Also, for comparison, the rest of the Revolution defenders had the following Fouls/90 Minutes played: Chris Tierney (.57), Stephen McCarthy (1.1), A.J. Soares (.79) and Andrew Farrell (.38). I did this to point out Yedlin's really high 1.2 FC/90 MP for a right back and point out that Farrell is a much better defender (not player, just strictly on the defensive side) than Yedlin (who I think is better suited to play midfield) is and yet only one made the MLS All Star Game as a right back.
So what does this mean for Jose's chances at the 2013 MLS Defender of the Year? Well, again, this my little statistic is just one way to compare defenders. Just because Jose doesn't have the best FC/90 MP out of the ten frontrunners I compared him doesn't mean he's going to lose.
I think that my stat separates Jose from defenders like Collin and Olave, who commit too many fouls and are booked too often despite their status as elite defenders, which is deserved, they're just over physical. Fouls as a defender can often lead to dangerous free kick/set piece opportunities as well. Besler and Gonzalez are both near the bottom of the above list in terms of minutes played, something that should also factor into the voting race. But sadly, I don't have a vote.
Jose Goncalves played every minute of the 2013 season at center back averaging less than a foul per game. That's really impressive. And while it's nowhere near former Rev and United States defender Michael Parkhurst MLS career .28 FC/90 MP (yes, you read that correctly, that's about one foul every four games played for Parky), Jose Goncalves is still really, really good at this defense thing.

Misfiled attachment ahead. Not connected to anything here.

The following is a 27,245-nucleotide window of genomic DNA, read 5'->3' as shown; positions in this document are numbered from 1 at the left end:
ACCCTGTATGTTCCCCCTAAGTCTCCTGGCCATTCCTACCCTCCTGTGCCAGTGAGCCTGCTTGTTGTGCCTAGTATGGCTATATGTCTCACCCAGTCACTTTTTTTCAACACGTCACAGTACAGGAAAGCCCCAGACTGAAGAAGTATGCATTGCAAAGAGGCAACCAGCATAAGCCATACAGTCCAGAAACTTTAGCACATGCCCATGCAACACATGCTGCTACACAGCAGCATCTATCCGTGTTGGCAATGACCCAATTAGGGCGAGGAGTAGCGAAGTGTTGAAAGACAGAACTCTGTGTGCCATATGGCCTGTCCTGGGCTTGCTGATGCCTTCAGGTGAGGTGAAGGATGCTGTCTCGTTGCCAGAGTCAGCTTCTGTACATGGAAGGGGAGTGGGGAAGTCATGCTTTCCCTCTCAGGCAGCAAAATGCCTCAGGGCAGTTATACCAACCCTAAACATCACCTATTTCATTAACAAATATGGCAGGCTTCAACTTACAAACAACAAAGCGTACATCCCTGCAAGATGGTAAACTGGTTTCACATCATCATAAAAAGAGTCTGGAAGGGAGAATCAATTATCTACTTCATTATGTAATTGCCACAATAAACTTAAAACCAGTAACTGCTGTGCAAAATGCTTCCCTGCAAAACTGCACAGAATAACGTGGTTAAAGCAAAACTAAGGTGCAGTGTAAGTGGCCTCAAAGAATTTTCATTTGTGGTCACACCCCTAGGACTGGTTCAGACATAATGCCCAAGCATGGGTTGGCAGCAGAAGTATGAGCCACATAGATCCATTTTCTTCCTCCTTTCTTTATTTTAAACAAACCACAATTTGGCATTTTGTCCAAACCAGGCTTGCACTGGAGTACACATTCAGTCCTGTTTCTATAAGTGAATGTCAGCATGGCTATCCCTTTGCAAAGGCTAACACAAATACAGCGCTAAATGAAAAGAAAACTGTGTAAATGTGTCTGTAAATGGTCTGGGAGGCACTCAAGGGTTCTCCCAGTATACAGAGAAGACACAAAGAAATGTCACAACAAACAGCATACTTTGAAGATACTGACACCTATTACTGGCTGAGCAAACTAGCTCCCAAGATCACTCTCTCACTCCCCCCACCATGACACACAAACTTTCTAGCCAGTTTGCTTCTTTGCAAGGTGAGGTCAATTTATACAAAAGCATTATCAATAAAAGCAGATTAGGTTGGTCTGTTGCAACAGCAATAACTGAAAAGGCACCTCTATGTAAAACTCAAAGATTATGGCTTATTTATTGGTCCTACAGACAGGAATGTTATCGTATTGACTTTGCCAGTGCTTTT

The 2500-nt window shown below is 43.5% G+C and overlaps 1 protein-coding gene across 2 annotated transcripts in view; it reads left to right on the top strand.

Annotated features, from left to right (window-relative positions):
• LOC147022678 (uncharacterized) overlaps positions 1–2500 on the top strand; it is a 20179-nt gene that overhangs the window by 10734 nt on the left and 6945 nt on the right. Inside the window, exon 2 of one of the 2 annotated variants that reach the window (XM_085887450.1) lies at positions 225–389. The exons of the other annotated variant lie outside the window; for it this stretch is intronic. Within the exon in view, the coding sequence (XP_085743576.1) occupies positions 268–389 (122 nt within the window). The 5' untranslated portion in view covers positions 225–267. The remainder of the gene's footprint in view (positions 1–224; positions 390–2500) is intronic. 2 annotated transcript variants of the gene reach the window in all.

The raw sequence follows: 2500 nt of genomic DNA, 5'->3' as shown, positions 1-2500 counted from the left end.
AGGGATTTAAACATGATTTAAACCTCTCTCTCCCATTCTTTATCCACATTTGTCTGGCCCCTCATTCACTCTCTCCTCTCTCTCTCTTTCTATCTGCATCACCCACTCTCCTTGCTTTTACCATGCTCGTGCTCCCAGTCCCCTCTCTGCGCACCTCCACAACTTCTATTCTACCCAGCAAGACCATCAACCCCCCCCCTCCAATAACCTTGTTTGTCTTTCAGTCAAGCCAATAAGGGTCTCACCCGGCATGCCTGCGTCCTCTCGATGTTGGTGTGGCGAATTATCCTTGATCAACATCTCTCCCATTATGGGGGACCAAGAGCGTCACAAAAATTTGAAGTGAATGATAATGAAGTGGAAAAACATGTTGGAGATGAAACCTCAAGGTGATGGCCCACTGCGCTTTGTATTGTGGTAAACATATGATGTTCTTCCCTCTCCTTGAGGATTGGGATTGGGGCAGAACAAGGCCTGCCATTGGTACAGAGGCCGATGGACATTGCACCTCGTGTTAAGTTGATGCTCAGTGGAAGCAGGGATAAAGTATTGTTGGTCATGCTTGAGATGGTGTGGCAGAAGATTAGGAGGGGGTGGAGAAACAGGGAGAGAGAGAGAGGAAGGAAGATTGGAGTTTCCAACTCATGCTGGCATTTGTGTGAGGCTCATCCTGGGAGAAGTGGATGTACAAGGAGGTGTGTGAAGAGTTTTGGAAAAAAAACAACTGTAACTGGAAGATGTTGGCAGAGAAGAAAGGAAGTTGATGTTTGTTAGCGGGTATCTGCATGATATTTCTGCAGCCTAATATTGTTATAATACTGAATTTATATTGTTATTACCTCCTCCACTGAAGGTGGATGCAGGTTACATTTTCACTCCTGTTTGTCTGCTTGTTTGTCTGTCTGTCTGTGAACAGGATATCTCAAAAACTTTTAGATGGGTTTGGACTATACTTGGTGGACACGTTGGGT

And even if he doesn't win because the national media couldn't find New England on a map, I'm would still prefer him to every other player on that list.
And you can't say I jinxed Jose, because the votes are already in and the MLS Awards will be announced toward the end of the month.
And either way, New England knows the truth. Goncalves is our defender of the year and we don't care what the rest of you think anyway.
More from The Bent Musket:
- Revolution 1-3 Sporting, MLS Playoffs 2013: Player Ratings and Man of the Match
- MLS Playoffs 2013: Who Does New England Root For Now?
- "Should I Stay Or Should I Go?": Looking At The Revs' Defense Ahead Of Winter Roster Moves
- Matt Reis Undergoes Surgery; Future Uncertain
- Leroux Shines in USWNT Victory over Brazil